13 Ways to Practice Christian Hospitality as a Teen

You know how everyone knows that one person- whether that's a family friend, a grandparent, a cousin- that makes you feel loved and special? The one who always gives you extra candy whenever you see them? The one who always gives you a place to stay, and would sacrifice anything for you? The one who always goes out of their way for others?
Hospitality can mean so many different things.

Now, when most people think of hospitality, they think of having someone over. While inviting someone into your home is definitely a form of hospitality, that's not really what it is.

My mom and I were talking just last night about how hospitality really is different for everyone, because everyone shows love in different ways.

There are so many different ways to be hospitable, but there are also lots of misconceptions about hospitality and what it actually means.
The Hospitality of Abraham Icon
The dictionary defines hospitality as the friendly and generous reception and entertainment of guests, visitors, or strangers.

That doesn't have to mean the reception into our homes; maybe it can mean the reception into our circle. Into our conversation. To our lunch table.

Maybe the reception into our hearts.

Look at the word hospitality. Hospitality. Notice that word 'hospital' in there? And why do people go to a hospital?

Okay, yes, because they're sick or something's wrong.

But ultimately, to be taken care of.

To be nurtured.

To be healed.

"People will forget what you said, forget what you did, but people will never forget how you made them feel." - Maya Angelou

So what does hospitality mean for teenagers like us?

Hospitality is the art of making someone feel like family. 

Of making people feel wanted. Of giving up your own wants and needs for the sake of others to the point where you would do anything for them.
white egg shell on white ceramic plate

The best examples of hospitality are those who give up their own comfort for the comfort of others. Those are the people who, through their actions, demonstrate the meaning of hospitality.

They reveal the sacrificial love of God. 

Not everyone who sacrifices their comfort, home, or money is happy to do so at first. But they are soon rewarded. Not with money, not with a 'shout-out', but with the gratefulness of the people they sacrificed for.

“It does people good to have to do things they don't like...in moderation.” - L.M. Montgomery, Anne of Avonlea

Hospitality is important because it allows us to grow closer to God through selfless acts. 

The art of hospitality isn't easy, so it doesn't hurt to start now.

But we, as teenagers, don't often get the opportunity to host people. So how can we practice hospitality?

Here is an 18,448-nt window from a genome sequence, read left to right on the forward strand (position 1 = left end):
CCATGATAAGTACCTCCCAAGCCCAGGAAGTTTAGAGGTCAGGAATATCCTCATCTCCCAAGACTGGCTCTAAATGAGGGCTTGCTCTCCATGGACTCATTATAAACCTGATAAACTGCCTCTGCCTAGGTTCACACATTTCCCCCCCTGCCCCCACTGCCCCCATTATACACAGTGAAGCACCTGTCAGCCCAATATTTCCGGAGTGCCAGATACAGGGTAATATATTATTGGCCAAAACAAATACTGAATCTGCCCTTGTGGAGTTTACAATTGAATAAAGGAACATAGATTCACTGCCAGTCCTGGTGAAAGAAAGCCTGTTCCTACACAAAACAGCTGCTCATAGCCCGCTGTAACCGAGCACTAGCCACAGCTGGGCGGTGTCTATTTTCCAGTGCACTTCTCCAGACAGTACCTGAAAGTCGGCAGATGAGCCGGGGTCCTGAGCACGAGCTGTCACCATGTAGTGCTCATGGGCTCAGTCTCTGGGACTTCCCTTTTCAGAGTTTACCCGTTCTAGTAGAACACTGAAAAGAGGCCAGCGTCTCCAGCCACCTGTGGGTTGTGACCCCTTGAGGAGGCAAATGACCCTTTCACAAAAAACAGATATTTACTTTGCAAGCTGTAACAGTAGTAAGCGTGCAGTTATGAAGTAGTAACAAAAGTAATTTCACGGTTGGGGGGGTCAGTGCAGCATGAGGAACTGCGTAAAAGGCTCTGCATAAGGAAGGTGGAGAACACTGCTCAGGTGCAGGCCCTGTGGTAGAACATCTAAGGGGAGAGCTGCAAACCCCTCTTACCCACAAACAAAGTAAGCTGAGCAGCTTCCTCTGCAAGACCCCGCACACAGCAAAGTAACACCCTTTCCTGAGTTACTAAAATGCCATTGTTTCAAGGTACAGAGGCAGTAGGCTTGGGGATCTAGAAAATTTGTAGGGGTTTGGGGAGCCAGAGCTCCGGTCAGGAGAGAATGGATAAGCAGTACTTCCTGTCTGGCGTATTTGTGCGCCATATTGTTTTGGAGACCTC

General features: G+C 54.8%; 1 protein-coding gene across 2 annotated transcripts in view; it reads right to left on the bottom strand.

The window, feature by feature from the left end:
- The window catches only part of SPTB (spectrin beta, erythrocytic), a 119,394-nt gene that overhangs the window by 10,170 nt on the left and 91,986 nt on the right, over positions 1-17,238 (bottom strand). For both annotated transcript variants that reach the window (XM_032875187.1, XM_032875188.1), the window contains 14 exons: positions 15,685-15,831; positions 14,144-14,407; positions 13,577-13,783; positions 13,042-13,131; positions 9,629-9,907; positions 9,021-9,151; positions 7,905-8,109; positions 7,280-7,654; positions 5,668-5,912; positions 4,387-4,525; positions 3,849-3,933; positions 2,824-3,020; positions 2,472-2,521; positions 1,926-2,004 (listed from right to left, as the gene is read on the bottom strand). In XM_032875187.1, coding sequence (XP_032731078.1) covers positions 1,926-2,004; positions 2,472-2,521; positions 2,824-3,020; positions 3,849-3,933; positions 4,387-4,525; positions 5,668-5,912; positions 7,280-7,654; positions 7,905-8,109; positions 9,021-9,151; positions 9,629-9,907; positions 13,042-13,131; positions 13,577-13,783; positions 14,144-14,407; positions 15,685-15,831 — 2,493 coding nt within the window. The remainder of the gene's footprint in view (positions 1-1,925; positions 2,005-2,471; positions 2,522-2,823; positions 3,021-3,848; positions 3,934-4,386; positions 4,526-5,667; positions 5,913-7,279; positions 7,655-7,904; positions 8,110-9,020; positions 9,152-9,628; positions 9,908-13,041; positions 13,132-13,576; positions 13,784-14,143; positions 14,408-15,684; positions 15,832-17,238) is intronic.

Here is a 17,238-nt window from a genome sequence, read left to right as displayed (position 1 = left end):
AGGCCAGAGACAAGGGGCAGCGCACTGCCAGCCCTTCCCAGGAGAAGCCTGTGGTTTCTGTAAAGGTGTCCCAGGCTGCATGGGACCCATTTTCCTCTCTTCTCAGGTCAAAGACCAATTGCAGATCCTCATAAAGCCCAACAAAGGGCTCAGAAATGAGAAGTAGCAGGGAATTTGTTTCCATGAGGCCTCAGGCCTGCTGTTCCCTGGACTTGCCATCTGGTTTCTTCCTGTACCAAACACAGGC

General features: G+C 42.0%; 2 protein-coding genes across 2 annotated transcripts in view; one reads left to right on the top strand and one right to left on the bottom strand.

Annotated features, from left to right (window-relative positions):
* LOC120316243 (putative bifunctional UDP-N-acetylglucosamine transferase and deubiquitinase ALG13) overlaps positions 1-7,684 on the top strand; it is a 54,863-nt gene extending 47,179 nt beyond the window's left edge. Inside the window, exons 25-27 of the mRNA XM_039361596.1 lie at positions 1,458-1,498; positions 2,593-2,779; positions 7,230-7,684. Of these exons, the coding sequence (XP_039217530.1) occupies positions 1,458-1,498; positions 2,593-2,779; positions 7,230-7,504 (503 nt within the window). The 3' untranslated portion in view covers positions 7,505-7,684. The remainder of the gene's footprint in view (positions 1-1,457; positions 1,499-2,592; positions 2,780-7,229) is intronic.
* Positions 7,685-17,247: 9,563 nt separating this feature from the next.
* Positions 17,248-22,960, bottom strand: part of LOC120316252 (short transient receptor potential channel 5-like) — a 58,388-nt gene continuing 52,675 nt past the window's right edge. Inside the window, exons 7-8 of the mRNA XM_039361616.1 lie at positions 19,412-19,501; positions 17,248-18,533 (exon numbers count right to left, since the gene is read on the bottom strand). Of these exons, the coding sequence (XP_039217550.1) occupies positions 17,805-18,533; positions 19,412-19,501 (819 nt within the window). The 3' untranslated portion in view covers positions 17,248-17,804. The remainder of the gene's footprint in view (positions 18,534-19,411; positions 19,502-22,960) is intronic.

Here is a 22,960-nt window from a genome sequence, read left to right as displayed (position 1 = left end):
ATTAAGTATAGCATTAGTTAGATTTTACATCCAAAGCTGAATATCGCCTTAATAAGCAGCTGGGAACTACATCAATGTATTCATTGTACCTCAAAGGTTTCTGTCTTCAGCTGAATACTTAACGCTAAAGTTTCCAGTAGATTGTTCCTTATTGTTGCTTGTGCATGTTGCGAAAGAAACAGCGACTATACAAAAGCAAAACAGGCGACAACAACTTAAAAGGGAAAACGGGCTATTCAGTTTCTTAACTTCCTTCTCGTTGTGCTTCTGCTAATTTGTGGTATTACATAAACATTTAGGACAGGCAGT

I've come up with several ways to show hospitality and love to your friends and neighbors.

13 Ways to practice hospitality as a teenager

Ask questions

This is probably the easiest way to let someone know you care. People love talking about themselves, so when you ask questions about other people, they feel like you care enough to learn more about them. One of the biggest pieces of advice from my dad: be interested, not interesting. (Check out Hannah's post for good tips on meeting new people and asking questions!
cookies on white paper towel

Bake treats for your neighbors

Baking for someone is such a fun, sweet way to show love to your friends and neighbors. You'll not only have fun making them, but also seeing people's reactions when you show up with a plate of cookies!

Offer to go to the store for your neighbors

This is a really moving way to be hospitable, especially during this time. If you're heading to the store, check in with your neighbors to see if they need anything. 

Offer to babysit/walk dogs/water plants for free

Especially right now, everyone could use some extra help. Offering your services for free, whether it be cleaning, babysitting, dog sitting, etc., is a very kind way to show people we're in this together, and that you care.
woman standing in front of kitchen sink

Send someone a letter (out of nowhere!)

Not a lot of people today get to experience the joy and thrill of opening the mailbox to see a letter addressed to them! A letter is a great way let someone know you're thinking of them, and they'll be touched by the extra effort you took to write and send one! For some extra fun, throw in some stickers, a recipe, a playlist, some hand-lettered bible verses, or even some confetti- get creative! 

Cook a meal for someone

Who doesn't love a home cooked meal? Cooking someone a meal can make someones life so much easier, especially if they've just had a baby, lost a close relative/friend, or just moved. They'll feel truly loved and cared for.

Bring treats to class

This isn't really applicable now, haha, but something to keep in mind for next semester. ;) Everyone doing school could always use an extra pick-me-up, so bring a plate of cookies or muffins, and it'll be sure to lift their spirits! Of course, check with your school to make sure it's okay to bring treats, and make sure there's enough for everyone (you won't want to learn that the hard way...).
pink flower bouquets on bucket

Send someone a birthday gift